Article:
In 2016, Rubio and Trump sparred frequently on the Republican primary debate stage. Trump picked the uninspired nickname “Little Marco” for the senator, which didn’t seem to do much damage on its own, but Rubio never gained the momentum or strength that his backers hoped would prove to be strong enough to take down the reality TV candidate. As Rubio grew desperate, he launched one of his most memorable and pitiful attacks by stooping to his opponent’s level, implying that Trump had a small penis. It was more of an embarrassing moment for Rubio than anyone else, though Trump helped himself with a crude rejoinder.

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The faith of Fox News: How the network’s propaganda warps viewers’ sense of reality

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A longtime sticking point among Fox News employees is their insistent differentiation between its news division, where employees practice actual journalism, and its opinion division, where employees practice actual nativism, spew misinformation, and have been actively campaigning for Donald Trump’s re-election since 2016.  Inside the organization, they claim to believe that the news side is separate from the opinion side, and insist that the audience can tell the difference.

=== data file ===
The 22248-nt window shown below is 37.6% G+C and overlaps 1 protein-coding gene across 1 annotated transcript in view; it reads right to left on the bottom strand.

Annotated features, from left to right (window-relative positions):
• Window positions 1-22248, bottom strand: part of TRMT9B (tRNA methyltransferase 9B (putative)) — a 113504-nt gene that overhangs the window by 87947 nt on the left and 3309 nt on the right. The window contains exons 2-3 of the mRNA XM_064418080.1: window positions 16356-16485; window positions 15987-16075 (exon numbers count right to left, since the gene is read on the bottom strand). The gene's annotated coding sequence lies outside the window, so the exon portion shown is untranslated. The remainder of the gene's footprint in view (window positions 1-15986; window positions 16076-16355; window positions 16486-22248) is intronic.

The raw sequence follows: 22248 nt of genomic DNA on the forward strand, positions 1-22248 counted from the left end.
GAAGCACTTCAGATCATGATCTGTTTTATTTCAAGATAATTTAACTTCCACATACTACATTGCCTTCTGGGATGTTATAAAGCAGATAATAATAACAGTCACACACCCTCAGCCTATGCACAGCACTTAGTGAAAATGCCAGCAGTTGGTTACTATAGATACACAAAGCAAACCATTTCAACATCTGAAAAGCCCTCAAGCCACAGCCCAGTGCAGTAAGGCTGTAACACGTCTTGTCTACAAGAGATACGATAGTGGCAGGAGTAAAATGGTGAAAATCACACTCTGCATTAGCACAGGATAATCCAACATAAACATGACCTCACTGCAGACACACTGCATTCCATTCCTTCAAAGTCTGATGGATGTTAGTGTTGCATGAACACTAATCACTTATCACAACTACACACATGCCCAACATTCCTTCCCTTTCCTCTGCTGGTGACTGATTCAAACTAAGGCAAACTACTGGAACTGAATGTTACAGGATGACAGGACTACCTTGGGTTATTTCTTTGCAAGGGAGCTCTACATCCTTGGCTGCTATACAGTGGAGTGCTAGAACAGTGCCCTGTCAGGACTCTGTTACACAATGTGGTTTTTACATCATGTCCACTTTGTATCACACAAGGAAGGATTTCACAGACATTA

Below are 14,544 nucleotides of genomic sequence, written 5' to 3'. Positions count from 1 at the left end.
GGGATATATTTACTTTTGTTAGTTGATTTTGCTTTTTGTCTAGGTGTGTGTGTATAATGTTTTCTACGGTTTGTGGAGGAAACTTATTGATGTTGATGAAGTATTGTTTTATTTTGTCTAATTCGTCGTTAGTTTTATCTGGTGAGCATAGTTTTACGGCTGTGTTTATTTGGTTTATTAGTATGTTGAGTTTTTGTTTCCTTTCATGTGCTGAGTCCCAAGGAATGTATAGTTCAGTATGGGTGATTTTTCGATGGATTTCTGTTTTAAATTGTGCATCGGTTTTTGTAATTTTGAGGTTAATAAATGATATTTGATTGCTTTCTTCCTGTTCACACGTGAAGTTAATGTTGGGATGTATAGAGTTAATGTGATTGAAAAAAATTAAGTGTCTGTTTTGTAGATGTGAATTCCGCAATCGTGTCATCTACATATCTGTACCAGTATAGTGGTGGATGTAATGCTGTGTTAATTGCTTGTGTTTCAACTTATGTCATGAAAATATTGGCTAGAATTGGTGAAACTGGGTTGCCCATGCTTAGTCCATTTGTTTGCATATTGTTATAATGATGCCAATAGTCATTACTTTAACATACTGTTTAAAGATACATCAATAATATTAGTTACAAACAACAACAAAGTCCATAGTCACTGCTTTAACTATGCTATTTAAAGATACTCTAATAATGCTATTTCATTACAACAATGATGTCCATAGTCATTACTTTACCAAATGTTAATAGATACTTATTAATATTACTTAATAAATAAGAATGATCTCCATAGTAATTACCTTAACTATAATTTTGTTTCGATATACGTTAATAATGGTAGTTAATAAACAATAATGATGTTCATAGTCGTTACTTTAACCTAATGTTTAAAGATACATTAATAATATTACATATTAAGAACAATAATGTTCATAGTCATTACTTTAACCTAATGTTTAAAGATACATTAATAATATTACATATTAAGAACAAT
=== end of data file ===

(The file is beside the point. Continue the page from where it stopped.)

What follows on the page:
News anchor Shepard Smith once characterized comparing the two as “apples and teaspoons.”

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2020 Election

Maddow warns Russia is interfering in the 2020 election in ‘exactly the same way’ as they did in 2016

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MSNBC's Rachel Maddow on Monday warned that Russia and the Republicans are running the "exact same play" against Democrats in 2020 -- and this time will be aided by the United States Justice Department.

"And they are playing it again already for the next election. And some of it is happening just like it did in 2016. And some of it is worse and I think it’s going to be more powerful than it was in 2016. In part because this is a second draft for these guys, right? They ran this play in 2016. They worked out some of the kinks," she explained. "Now they’ll do it again with the benefit of knowing what worked for them and what didn’t work the first time around. It’s a second draft. It’s going to be better and more polished."